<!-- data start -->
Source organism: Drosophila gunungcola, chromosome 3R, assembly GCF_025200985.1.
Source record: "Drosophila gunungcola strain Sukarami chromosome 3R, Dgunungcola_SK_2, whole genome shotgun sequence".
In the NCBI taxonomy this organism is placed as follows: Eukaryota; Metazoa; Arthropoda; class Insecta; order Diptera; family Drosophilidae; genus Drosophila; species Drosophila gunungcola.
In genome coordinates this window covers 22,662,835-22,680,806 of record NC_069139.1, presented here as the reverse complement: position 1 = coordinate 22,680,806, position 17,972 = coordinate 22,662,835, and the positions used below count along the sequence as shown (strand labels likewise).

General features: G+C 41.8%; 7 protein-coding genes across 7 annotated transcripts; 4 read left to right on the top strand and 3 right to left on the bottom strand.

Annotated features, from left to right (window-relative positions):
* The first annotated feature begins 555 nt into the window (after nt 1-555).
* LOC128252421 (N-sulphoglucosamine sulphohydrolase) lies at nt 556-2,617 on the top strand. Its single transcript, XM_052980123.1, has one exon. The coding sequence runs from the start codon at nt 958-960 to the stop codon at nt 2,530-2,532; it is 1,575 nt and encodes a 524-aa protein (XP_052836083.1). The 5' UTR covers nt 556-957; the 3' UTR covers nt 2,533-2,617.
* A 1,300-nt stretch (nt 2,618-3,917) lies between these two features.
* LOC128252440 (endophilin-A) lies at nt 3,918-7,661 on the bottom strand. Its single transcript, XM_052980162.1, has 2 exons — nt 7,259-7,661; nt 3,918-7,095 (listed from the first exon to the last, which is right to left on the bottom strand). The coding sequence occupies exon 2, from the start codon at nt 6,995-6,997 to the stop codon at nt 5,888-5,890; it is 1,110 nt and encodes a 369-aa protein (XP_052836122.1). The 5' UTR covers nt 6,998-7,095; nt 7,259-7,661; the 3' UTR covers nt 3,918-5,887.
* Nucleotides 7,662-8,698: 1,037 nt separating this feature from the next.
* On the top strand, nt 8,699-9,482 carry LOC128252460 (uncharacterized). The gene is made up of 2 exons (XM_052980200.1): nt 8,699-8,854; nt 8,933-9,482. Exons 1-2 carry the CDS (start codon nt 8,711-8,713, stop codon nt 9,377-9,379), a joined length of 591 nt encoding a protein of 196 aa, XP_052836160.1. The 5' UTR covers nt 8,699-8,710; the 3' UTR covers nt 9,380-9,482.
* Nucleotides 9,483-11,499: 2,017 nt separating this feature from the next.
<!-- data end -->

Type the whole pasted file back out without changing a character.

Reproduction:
Source organism: Drosophila gunungcola, chromosome 3R, assembly GCF_025200985.1.
Source record: "Drosophila gunungcola strain Sukarami chromosome 3R, Dgunungcola_SK_2, whole genome shotgun sequence".
In the NCBI taxonomy this organism is placed as follows: Eukaryota; Metazoa; Arthropoda; class Insecta; order Diptera; family Drosophilidae; genus Drosophila; species Drosophila gunungcola.
In genome coordinates this window covers 22,662,835-22,680,806 of record NC_069139.1, presented here as the reverse complement: position 1 = coordinate 22,680,806, position 17,972 = coordinate 22,662,835, and the positions used below count along the sequence as shown (strand labels likewise).

General features: G+C 41.8%; 7 protein-coding genes across 7 annotated transcripts; 4 read left to right on the top strand and 3 right to left on the bottom strand.

Annotated features, from left to right (window-relative positions):
* The first annotated feature begins 555 nt into the window (after nt 1-555).
* LOC128252421 (N-sulphoglucosamine sulphohydrolase) lies at nt 556-2,617 on the top strand. Its single transcript, XM_052980123.1, has one exon. The coding sequence runs from the start codon at nt 958-960 to the stop codon at nt 2,530-2,532; it is 1,575 nt and encodes a 524-aa protein (XP_052836083.1). The 5' UTR covers nt 556-957; the 3' UTR covers nt 2,533-2,617.
* A 1,300-nt stretch (nt 2,618-3,917) lies between these two features.
* LOC128252440 (endophilin-A) lies at nt 3,918-7,661 on the bottom strand. Its single transcript, XM_052980162.1, has 2 exons — nt 7,259-7,661; nt 3,918-7,095 (listed from the first exon to the last, which is right to left on the bottom strand). The coding sequence occupies exon 2, from the start codon at nt 6,995-6,997 to the stop codon at nt 5,888-5,890; it is 1,110 nt and encodes a 369-aa protein (XP_052836122.1). The 5' UTR covers nt 6,998-7,095; nt 7,259-7,661; the 3' UTR covers nt 3,918-5,887.
* Nucleotides 7,662-8,698: 1,037 nt separating this feature from the next.
* On the top strand, nt 8,699-9,482 carry LOC128252460 (uncharacterized). The gene is made up of 2 exons (XM_052980200.1): nt 8,699-8,854; nt 8,933-9,482. Exons 1-2 carry the CDS (start codon nt 8,711-8,713, stop codon nt 9,377-9,379), a joined length of 591 nt encoding a protein of 196 aa, XP_052836160.1. The 5' UTR covers nt 8,699-8,710; the 3' UTR covers nt 9,380-9,482.
* Nucleotides 9,483-11,499: 2,017 nt separating this feature from the next.